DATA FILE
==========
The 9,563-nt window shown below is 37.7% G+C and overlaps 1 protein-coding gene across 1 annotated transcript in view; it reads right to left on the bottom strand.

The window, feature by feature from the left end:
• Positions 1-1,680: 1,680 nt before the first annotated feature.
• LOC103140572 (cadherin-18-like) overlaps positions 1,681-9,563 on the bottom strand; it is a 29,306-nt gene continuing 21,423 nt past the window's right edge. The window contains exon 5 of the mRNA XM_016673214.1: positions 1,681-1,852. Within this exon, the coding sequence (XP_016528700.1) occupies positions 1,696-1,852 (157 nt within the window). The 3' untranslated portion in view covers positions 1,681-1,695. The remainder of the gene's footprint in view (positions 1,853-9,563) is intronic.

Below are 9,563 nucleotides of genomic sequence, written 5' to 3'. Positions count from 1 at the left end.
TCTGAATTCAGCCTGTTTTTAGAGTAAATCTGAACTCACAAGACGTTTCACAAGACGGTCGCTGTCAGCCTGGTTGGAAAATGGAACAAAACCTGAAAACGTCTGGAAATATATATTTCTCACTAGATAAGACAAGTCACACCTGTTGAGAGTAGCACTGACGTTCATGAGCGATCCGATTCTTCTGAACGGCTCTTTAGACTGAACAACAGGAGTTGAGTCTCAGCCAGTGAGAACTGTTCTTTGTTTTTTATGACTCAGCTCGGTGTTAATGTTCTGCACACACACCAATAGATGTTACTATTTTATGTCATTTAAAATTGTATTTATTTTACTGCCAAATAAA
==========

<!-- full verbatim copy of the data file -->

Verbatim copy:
The 9,563-nt window shown below is 37.7% G+C and overlaps 1 protein-coding gene across 1 annotated transcript in view; it reads right to left on the bottom strand.

The window, feature by feature from the left end:
• Positions 1-1,680: 1,680 nt before the first annotated feature.
• LOC103140572 (cadherin-18-like) overlaps positions 1,681-9,563 on the bottom strand; it is a 29,306-nt gene continuing 21,423 nt past the window's right edge. The window contains exon 5 of the mRNA XM_016673214.1: positions 1,681-1,852. Within this exon, the coding sequence (XP_016528700.1) occupies positions 1,696-1,852 (157 nt within the window). The 3' untranslated portion in view covers positions 1,681-1,695. The remainder of the gene's footprint in view (positions 1,853-9,563) is intronic.

Below are 9,563 nucleotides of genomic sequence, written 5' to 3'. Positions count from 1 at the left end.
TCTGAATTCAGCCTGTTTTTAGAGTAAATCTGAACTCACAAGACGTTTCACAAGACGGTCGCTGTCAGCCTGGTTGGAAAATGGAACAAAACCTGAAAACGTCTGGAAATATATATTTCTCACTAGATAAGACAAGTCACACCTGTTGAGAGTAGCACTGACGTTCATGAGCGATCCGATTCTTCTGAACGGCTCTTTAGACTGAACAACAGGAGTTGAGTCTCAGCCAGTGAGAACTGTTCTTTGTTTTTTATGACTCAGCTCGGTGTTAATGTTCTGCACACACACCAATAGATGTTACTATTTTATGTCATTTAAAATTGTATTTATTTTACTGCCAAATAAA